Posted August, 2014
Olivia Davis: Little Time for Frivolity
By Deborah Klugman
In the fall, Olivia Davis starts her second year at Occidental College. Her major is undeclared, though she plans on being an African Studies and Theatre double major. She grew up in “a small town” 30 miles outside of Seattle called Puyallup. She said she didn’t like the town, and calls Seattle home because her father (whom she doesn’t live with) has a home there. She spends as much time in Seattle as she can.
Stage Raw: When did you become interested in the theater?
Olivia Davis: My involvement in theater started in middle-school when I began auditioning for my school plays. As I started high school and began taking theatre classes, I really fell in love with the art form. During my junior year of high school I read Lynn Nottage’s Ruined, and I think that’s the moment I realized how valuable theater was.
SR: What was the first live theater show that you saw?
OD: I think the first live show I saw was The Lion King while it was touring. My grandma bought me tickets as a Christmas present, and I absolutely loved it.
SR: What is your favorite kind of show? (comedy, drama, musical?)
OD: I’m not sure that I have a favorite type of show. I love all types of shows as long as they make me think about life in a different way.
Can you recall a favorite show that you’ve seen?
The Normal Heart is hands down the best show I have ever seen. I saw it last fall at the Fountain Theatre with my theatre class. I’ve never had such a strong emotional reaction to a show before. Larry Kramer’s play so beautifully brought to life all of the unheard voices and stories of those lost to the AIDS epidemic.
Is there a kind of show that turns you off?
I don’t see the point in frivolous shows that purely seek to entertain without getting a message across.
What do you imagine is the most difficult job relating to putting on a live stage performance – writing, directing, performing or something else (stage managing, set designer etc.)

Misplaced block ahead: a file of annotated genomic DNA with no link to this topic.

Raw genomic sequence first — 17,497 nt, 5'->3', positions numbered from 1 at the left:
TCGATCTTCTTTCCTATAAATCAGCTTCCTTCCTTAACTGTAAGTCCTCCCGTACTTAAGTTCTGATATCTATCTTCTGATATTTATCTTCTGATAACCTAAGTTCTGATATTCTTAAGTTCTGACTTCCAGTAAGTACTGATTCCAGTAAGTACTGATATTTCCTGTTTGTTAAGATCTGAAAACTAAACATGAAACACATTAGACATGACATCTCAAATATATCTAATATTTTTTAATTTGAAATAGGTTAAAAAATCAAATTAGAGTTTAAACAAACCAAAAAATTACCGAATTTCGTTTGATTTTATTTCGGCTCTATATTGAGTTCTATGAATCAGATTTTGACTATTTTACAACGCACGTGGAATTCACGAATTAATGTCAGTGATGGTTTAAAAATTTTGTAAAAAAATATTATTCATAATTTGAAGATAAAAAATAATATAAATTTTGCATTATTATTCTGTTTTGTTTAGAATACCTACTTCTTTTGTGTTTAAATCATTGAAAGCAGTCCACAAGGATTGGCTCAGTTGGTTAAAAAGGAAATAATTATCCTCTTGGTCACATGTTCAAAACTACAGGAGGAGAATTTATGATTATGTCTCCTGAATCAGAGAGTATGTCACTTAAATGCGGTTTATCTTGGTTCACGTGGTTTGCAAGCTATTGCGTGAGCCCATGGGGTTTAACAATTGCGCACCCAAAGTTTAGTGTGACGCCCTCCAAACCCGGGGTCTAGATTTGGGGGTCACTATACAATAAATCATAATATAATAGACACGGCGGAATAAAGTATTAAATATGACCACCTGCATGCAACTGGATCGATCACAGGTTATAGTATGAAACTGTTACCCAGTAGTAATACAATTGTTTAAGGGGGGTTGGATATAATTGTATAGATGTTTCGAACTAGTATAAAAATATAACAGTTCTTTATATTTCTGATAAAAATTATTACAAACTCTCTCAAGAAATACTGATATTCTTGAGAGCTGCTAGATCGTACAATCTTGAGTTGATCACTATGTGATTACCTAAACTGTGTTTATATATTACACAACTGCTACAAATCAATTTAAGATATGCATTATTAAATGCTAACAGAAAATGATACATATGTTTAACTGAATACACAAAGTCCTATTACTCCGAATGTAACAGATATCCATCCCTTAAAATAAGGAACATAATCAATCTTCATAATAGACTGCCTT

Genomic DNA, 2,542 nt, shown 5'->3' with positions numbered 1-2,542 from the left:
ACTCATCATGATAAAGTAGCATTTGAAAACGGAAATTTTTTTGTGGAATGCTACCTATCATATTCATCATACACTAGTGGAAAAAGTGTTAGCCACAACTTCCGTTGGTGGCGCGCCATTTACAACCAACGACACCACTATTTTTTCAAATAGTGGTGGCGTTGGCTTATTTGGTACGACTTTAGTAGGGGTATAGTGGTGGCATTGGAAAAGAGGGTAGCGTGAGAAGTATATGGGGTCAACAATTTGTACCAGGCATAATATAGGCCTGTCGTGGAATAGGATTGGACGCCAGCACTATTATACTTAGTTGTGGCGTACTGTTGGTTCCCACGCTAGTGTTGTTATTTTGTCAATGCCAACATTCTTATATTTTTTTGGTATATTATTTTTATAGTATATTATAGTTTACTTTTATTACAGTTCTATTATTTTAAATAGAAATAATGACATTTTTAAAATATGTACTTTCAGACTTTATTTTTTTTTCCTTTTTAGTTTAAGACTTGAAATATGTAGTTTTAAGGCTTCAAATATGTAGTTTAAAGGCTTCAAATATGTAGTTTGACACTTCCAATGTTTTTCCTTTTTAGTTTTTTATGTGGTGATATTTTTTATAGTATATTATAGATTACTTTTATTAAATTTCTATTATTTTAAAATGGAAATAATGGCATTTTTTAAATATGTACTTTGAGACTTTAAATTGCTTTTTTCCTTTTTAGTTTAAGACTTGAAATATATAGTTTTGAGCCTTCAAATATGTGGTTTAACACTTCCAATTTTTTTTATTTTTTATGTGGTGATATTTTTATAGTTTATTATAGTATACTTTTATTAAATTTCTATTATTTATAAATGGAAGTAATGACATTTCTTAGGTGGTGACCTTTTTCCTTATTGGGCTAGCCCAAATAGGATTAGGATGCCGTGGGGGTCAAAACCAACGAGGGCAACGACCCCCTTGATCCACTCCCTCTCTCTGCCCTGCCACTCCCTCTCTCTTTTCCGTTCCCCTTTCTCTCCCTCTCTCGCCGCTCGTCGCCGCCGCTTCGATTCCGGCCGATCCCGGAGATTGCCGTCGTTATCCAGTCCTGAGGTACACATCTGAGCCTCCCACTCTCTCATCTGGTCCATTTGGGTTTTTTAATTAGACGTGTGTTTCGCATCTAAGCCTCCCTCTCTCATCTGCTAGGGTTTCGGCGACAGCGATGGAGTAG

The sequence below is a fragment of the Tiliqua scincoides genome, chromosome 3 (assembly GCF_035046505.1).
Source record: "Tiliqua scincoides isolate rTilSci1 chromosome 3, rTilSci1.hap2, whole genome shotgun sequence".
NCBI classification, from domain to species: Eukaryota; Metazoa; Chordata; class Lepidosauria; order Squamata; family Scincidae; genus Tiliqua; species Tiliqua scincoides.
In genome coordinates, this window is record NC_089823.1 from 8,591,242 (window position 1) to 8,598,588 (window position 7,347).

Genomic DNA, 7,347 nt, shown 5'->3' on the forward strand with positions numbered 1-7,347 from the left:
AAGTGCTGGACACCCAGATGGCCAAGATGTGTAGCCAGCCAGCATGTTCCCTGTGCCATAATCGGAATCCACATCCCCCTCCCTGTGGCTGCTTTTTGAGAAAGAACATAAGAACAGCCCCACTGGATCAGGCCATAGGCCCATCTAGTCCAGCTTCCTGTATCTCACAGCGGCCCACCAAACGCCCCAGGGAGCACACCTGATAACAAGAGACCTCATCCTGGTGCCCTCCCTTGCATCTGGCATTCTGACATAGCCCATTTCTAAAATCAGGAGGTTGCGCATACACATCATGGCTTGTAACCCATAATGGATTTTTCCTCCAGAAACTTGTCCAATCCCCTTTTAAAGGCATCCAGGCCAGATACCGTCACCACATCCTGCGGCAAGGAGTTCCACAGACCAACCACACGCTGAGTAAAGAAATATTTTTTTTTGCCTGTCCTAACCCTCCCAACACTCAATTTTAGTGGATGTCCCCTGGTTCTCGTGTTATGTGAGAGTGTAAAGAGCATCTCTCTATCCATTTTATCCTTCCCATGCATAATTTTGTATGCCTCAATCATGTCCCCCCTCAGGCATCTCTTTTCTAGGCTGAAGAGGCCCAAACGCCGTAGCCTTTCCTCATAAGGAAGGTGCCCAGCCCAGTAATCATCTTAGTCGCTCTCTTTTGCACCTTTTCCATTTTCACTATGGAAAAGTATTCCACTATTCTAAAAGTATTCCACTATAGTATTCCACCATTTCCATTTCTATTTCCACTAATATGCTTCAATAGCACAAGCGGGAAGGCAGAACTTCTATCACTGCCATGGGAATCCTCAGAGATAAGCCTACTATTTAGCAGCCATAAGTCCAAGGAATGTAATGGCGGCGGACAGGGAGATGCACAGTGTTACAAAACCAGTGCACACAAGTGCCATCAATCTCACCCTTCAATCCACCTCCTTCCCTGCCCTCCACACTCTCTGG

I think performing is the hardest part of putting on a performance. Performers are the most easy to criticize in live performances. It’s hard to tell if a bad show is due to poor directing or a bad script. Performers are the easiest to blame sometimes, so I think that makes their job the scariest. They also have the very difficult job of making the director’s impossible vision a reality. They have to put action to words on a page. It’s a daunting task.
Would you like to do any of those jobs?
I love playwriting. It’s a skill that I am cultivating while in school. I love writing, and I love theatre, so it just makes sense that I grew to love playwriting. I want to tell stories that make people question the institutions and power structures that control our lives. I want to write theater that moves people to action. If I could be a playwright and sustain myself on just that would do it for the rest of my life. It’s sort of my dream.
What projects are you working on/have you worked on this past year in school?
This past year I participated in my school’s production of The Vagina Monologues, which was an amazing experience. We used monologues from Eve Ensler’s script, but also wrote and performed our own monologues. It was a candid and real exploration into what life is like for people who have vaginas.
I also recently finished an original show that was called When I Was Sacred, which was a part of the Fringe Festival. The short play focused on a coffee shop in Highland Park that was the only café open after the end of the world. Nina Carlin, a fellow theatre major at Occidental who also acted in the show wrote it. It was the first absurdist show that I had acted in, and it was a wonderful experience.
Currently I’m working on a one-woman show that I hope will be my senior thesis. It’s in the very bare bones stage at the moment though. I want to tell the history of strong, black women because I have yet to see people who look like me positively portrayed in the media.
What makes you value theater?
I value theater because I believe it is a vehicle for social justice. Theater has the ability to show stories and identities that have been erased. And unlike other art forms you cannot look away. The audience is confronted with these stories and has to listen. That’s really powerful. The personal nature of theater also allows the audience to build a meaningful connection to an issue that they may not have known about or been interested in prior to a performance. Art has been shown to be crucial in any movement. Theater is valuable because it can make waves and create change.
Lay Me Down Softly
Reviewed by Olivia Davis
Through August 23
Billy Roche’s gritty Irish comedy about a traveling boxing troupe was about more than what the large ring that took up most of the stage would suggest.
Theater Banshee’s small, intimate theater is the perfect space for this show. (I was so close to the actors on stage that at some points I felt like I was intruding on personal conversations.) Though the somewhat thick and not yet perfected accents are difficult to keep up with in the beginning, eventually I became engrossed in the lives of the play’s characters: callous father Theo (Andrew Graves); his flirtatious girlfriend Lily (Kasey Camp); a gentle man who reminisces on past events, Peadar (John McKenna); a resident boxer named Dean (Kevin Stridham); an injured, former fighter named Junior (Patrick Quinlan); and Theo’s daughter Emer (Kristen Kollender).